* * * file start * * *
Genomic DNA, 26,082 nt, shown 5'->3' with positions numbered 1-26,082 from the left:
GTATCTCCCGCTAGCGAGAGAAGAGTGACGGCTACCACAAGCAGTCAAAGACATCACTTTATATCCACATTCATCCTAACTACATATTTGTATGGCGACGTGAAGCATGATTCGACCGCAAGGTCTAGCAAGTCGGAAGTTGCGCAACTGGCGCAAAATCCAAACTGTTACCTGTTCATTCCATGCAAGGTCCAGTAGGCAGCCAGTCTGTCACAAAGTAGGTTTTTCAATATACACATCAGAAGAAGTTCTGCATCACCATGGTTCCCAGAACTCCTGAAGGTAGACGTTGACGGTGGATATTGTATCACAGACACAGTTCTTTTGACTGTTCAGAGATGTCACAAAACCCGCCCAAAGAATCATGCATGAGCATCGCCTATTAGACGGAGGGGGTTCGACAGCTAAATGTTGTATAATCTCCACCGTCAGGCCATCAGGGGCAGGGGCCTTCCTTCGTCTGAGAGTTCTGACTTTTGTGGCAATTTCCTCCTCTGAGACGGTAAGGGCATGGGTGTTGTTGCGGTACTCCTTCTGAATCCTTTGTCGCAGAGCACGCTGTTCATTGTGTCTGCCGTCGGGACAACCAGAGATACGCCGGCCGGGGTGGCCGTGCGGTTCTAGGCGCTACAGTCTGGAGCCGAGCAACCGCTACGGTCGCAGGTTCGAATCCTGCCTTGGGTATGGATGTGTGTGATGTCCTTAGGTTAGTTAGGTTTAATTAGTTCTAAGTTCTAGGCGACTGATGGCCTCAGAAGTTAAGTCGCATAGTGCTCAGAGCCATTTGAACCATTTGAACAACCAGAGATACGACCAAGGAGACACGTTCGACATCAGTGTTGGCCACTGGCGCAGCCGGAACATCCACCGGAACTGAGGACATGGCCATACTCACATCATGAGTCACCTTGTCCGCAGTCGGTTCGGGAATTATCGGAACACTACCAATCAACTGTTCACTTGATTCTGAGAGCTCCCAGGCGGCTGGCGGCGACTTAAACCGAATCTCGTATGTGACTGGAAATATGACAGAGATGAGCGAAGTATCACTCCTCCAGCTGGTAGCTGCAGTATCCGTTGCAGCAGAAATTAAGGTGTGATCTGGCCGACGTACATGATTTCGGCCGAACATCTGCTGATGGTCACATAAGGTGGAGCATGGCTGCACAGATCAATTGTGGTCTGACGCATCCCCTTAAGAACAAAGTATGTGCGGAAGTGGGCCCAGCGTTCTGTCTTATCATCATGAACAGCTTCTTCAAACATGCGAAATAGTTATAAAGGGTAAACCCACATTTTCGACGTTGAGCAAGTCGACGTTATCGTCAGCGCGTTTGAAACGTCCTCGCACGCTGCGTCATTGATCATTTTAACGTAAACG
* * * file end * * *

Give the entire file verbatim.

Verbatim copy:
Genomic DNA, 26,082 nt, shown 5'->3' with positions numbered 1-26,082 from the left:
GTATCTCCCGCTAGCGAGAGAAGAGTGACGGCTACCACAAGCAGTCAAAGACATCACTTTATATCCACATTCATCCTAACTACATATTTGTATGGCGACGTGAAGCATGATTCGACCGCAAGGTCTAGCAAGTCGGAAGTTGCGCAACTGGCGCAAAATCCAAACTGTTACCTGTTCATTCCATGCAAGGTCCAGTAGGCAGCCAGTCTGTCACAAAGTAGGTTTTTCAATATACACATCAGAAGAAGTTCTGCATCACCATGGTTCCCAGAACTCCTGAAGGTAGACGTTGACGGTGGATATTGTATCACAGACACAGTTCTTTTGACTGTTCAGAGATGTCACAAAACCCGCCCAAAGAATCATGCATGAGCATCGCCTATTAGACGGAGGGGGTTCGACAGCTAAATGTTGTATAATCTCCACCGTCAGGCCATCAGGGGCAGGGGCCTTCCTTCGTCTGAGAGTTCTGACTTTTGTGGCAATTTCCTCCTCTGAGACGGTAAGGGCATGGGTGTTGTTGCGGTACTCCTTCTGAATCCTTTGTCGCAGAGCACGCTGTTCATTGTGTCTGCCGTCGGGACAACCAGAGATACGCCGGCCGGGGTGGCCGTGCGGTTCTAGGCGCTACAGTCTGGAGCCGAGCAACCGCTACGGTCGCAGGTTCGAATCCTGCCTTGGGTATGGATGTGTGTGATGTCCTTAGGTTAGTTAGGTTTAATTAGTTCTAAGTTCTAGGCGACTGATGGCCTCAGAAGTTAAGTCGCATAGTGCTCAGAGCCATTTGAACCATTTGAACAACCAGAGATACGACCAAGGAGACACGTTCGACATCAGTGTTGGCCACTGGCGCAGCCGGAACATCCACCGGAACTGAGGACATGGCCATACTCACATCATGAGTCACCTTGTCCGCAGTCGGTTCGGGAATTATCGGAACACTACCAATCAACTGTTCACTTGATTCTGAGAGCTCCCAGGCGGCTGGCGGCGACTTAAACCGAATCTCGTATGTGACTGGAAATATGACAGAGATGAGCGAAGTATCACTCCTCCAGCTGGTAGCTGCAGTATCCGTTGCAGCAGAAATTAAGGTGTGATCTGGCCGACGTACATGATTTCGGCCGAACATCTGCTGATGGTCACATAAGGTGGAGCATGGCTGCACAGATCAATTGTGGTCTGACGCATCCCCTTAAGAACAAAGTATGTGCGGAAGTGGGCCCAGCGTTCTGTCTTATCATCATGAACAGCTTCTTCAAACATGCGAAATAGTTATAAAGGGTAAACCCACATTTTCGACGTTGAGCAAGTCGACGTTATCGTCAGCGCGTTTGAAACGTCCTCGCACGCTGCGTCATTGATCATTTTAACGTAAACG